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Sorry, Grandma Elsie: Women who lost citizenship over marriage get apology

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A Minnesota man got the U.S. Senate to apologize to his grandmother on what would have been her 123rd birthday.

Daniel Swalm spent more than a year drawing attention to the injustice done to his Grandma Elsie and thousands of other women who lost their U.S. citizenship because they married men from foreign countries.

Elsie Knutson was born on Minnesota's Iron Range. But as the Chicago Tribune reports, when she married Swedish immigrant Carl Moren her citizenship was stripped under a 1907 law called the Expatriation Act. Among other effects, it meant that when women gained the right to vote in 1920 there was no ballot for Elsie Moren.

Elsie died in childbirth in 1926 but nearly 90 years later her grandson took up her cause.

Swalm told Pioneer Press columnist Ruben Rosario in March he was researching his family tree at a genealogy center in Chisholm when he learned that his Grandma Elsie had lost her citizenship. Rosario writes that anti-immigrant sentiment ran high early in the Twentieth Century and was reflected in the legislation of the time.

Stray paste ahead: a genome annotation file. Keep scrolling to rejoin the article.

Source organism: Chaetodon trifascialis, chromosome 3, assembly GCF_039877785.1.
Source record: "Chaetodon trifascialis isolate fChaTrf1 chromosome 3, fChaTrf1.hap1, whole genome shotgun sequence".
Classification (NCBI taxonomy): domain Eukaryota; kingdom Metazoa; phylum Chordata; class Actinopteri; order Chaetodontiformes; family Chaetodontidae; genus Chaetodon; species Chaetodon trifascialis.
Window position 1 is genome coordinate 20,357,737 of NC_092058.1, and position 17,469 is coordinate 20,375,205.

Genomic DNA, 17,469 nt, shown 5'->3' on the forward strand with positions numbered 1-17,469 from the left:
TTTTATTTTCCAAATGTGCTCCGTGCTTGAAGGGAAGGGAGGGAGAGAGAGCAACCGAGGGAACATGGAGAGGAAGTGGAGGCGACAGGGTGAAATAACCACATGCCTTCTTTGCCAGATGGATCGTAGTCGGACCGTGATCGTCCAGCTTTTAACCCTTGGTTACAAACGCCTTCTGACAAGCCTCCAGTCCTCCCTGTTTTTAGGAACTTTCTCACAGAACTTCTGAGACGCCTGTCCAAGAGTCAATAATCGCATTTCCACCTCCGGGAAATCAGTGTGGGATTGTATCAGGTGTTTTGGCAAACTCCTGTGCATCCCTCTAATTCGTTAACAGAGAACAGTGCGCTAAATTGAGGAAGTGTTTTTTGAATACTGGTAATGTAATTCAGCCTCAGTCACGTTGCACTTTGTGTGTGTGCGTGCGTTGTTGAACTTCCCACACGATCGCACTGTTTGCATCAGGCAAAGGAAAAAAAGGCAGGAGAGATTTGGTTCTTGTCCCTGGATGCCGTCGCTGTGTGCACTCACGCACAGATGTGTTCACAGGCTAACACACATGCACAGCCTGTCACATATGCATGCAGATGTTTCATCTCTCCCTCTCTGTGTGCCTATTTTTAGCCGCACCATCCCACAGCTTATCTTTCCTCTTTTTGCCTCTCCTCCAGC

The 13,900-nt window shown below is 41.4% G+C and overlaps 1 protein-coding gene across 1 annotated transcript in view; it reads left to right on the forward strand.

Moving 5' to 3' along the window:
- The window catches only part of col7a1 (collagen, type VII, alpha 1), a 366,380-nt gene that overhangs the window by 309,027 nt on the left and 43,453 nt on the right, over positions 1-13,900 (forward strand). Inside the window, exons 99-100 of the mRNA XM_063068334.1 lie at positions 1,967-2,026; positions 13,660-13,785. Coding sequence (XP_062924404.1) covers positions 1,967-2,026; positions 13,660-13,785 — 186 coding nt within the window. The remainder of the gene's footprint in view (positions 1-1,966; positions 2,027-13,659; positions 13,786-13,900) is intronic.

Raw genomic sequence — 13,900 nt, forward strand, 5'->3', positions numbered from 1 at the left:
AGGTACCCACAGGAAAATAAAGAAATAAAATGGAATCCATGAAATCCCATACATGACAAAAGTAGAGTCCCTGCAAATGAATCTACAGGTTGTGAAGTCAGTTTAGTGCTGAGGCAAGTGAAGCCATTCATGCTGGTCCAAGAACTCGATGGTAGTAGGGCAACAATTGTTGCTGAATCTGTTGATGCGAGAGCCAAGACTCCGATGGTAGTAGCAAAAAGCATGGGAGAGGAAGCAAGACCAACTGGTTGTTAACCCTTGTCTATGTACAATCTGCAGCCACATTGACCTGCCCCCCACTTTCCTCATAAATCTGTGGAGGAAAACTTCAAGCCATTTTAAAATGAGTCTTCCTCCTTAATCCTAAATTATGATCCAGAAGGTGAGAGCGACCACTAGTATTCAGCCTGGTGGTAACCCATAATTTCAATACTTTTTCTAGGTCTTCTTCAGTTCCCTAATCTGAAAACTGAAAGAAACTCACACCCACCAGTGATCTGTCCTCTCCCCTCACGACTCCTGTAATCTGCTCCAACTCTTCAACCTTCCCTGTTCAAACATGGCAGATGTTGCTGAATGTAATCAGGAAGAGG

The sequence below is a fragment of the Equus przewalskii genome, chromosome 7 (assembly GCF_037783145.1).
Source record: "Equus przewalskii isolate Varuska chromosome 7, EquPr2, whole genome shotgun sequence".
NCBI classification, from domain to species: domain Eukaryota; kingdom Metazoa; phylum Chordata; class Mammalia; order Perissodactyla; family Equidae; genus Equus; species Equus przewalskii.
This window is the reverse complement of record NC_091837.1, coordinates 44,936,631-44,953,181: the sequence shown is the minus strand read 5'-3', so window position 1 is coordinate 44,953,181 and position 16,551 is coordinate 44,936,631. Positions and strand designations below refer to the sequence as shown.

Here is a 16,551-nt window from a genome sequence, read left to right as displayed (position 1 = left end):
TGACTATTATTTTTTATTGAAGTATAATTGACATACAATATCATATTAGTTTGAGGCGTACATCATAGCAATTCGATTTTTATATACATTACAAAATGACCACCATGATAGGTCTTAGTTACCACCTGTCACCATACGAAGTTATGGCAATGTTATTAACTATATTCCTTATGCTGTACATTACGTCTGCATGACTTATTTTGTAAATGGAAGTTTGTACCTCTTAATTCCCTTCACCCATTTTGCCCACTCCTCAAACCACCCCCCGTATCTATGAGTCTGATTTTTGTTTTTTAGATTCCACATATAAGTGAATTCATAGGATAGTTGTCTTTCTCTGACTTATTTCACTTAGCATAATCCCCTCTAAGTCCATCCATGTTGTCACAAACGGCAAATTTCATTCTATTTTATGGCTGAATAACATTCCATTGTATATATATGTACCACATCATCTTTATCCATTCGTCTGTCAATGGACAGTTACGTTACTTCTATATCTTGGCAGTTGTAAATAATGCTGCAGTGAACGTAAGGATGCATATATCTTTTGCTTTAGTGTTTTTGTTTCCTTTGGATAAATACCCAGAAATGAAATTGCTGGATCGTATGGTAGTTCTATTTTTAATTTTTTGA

One provision in the text of the 1907 law reads "any American woman who marries a foreigner shall take the nationality of her husband."

The law was modified in 1922, the Tribune says, but was not repealed until 1940. And the women who lost their citizenship never had it reinstated.

Swalm embarked on a crusade to change that. While he did not get Grandma Elsie's citizenship posthumously restored, his work did lead to the resolution sponsored by Minnesota Democrat Al Franken and Wisconsin Republican Ron Johnson which the Senate unanimously approved Friday.

In a statement issued by Franken, Swalm says "When I started this quest a year and half ago, I never dreamed we would be here today. Shepherding this resolution through the Senate and achieving justice for Elsie and her forgotten sisters is the most important thing I have ever done in my life."

An article from The Constitutional Sources Project takes a closer look at the Expatriation Act of 1907.

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